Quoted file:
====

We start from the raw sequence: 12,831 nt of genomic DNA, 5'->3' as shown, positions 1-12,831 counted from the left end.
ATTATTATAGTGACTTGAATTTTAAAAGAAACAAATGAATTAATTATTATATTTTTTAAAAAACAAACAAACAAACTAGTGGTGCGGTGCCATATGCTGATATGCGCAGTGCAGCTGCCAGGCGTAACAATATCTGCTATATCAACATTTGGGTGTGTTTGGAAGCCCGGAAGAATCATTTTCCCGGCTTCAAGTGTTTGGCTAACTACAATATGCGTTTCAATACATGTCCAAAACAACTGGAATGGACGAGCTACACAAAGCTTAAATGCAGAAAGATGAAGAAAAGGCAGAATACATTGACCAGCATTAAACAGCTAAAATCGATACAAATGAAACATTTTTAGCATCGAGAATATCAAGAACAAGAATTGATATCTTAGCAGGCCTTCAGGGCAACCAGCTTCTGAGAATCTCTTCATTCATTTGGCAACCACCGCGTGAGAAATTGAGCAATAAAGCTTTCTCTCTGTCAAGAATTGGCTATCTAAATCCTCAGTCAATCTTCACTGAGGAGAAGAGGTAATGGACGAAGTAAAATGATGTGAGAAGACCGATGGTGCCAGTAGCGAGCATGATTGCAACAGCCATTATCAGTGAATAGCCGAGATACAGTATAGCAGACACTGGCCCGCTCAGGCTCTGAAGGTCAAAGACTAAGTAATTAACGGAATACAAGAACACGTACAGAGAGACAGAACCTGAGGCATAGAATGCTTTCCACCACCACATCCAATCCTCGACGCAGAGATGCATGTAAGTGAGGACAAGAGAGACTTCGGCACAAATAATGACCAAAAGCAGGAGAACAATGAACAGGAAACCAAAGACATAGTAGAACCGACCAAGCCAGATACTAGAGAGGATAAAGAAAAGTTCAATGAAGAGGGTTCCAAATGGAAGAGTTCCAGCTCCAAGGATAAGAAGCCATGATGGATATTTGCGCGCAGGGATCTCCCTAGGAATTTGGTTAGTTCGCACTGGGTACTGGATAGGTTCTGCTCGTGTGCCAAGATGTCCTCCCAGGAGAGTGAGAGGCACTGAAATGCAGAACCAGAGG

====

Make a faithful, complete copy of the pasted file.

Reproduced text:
We start from the raw sequence: 12,831 nt of genomic DNA, 5'->3' as shown, positions 1-12,831 counted from the left end.
ATTATTATAGTGACTTGAATTTTAAAAGAAACAAATGAATTAATTATTATATTTTTTAAAAAACAAACAAACAAACTAGTGGTGCGGTGCCATATGCTGATATGCGCAGTGCAGCTGCCAGGCGTAACAATATCTGCTATATCAACATTTGGGTGTGTTTGGAAGCCCGGAAGAATCATTTTCCCGGCTTCAAGTGTTTGGCTAACTACAATATGCGTTTCAATACATGTCCAAAACAACTGGAATGGACGAGCTACACAAAGCTTAAATGCAGAAAGATGAAGAAAAGGCAGAATACATTGACCAGCATTAAACAGCTAAAATCGATACAAATGAAACATTTTTAGCATCGAGAATATCAAGAACAAGAATTGATATCTTAGCAGGCCTTCAGGGCAACCAGCTTCTGAGAATCTCTTCATTCATTTGGCAACCACCGCGTGAGAAATTGAGCAATAAAGCTTTCTCTCTGTCAAGAATTGGCTATCTAAATCCTCAGTCAATCTTCACTGAGGAGAAGAGGTAATGGACGAAGTAAAATGATGTGAGAAGACCGATGGTGCCAGTAGCGAGCATGATTGCAACAGCCATTATCAGTGAATAGCCGAGATACAGTATAGCAGACACTGGCCCGCTCAGGCTCTGAAGGTCAAAGACTAAGTAATTAACGGAATACAAGAACACGTACAGAGAGACAGAACCTGAGGCATAGAATGCTTTCCACCACCACATCCAATCCTCGACGCAGAGATGCATGTAAGTGAGGACAAGAGAGACTTCGGCACAAATAATGACCAAAAGCAGGAGAACAATGAACAGGAAACCAAAGACATAGTAGAACCGACCAAGCCAGATACTAGAGAGGATAAAGAAAAGTTCAATGAAGAGGGTTCCAAATGGAAGAGTTCCAGCTCCAAGGATAAGAAGCCATGATGGATATTTGCGCGCAGGGATCTCCCTAGGAATTTGGTTAGTTCGCACTGGGTACTGGATAGGTTCTGCTCGTGTGCCAAGATGTCCTCCCAGGAGAGTGAGAGGCACTGAAATGCAGAACCAGAGG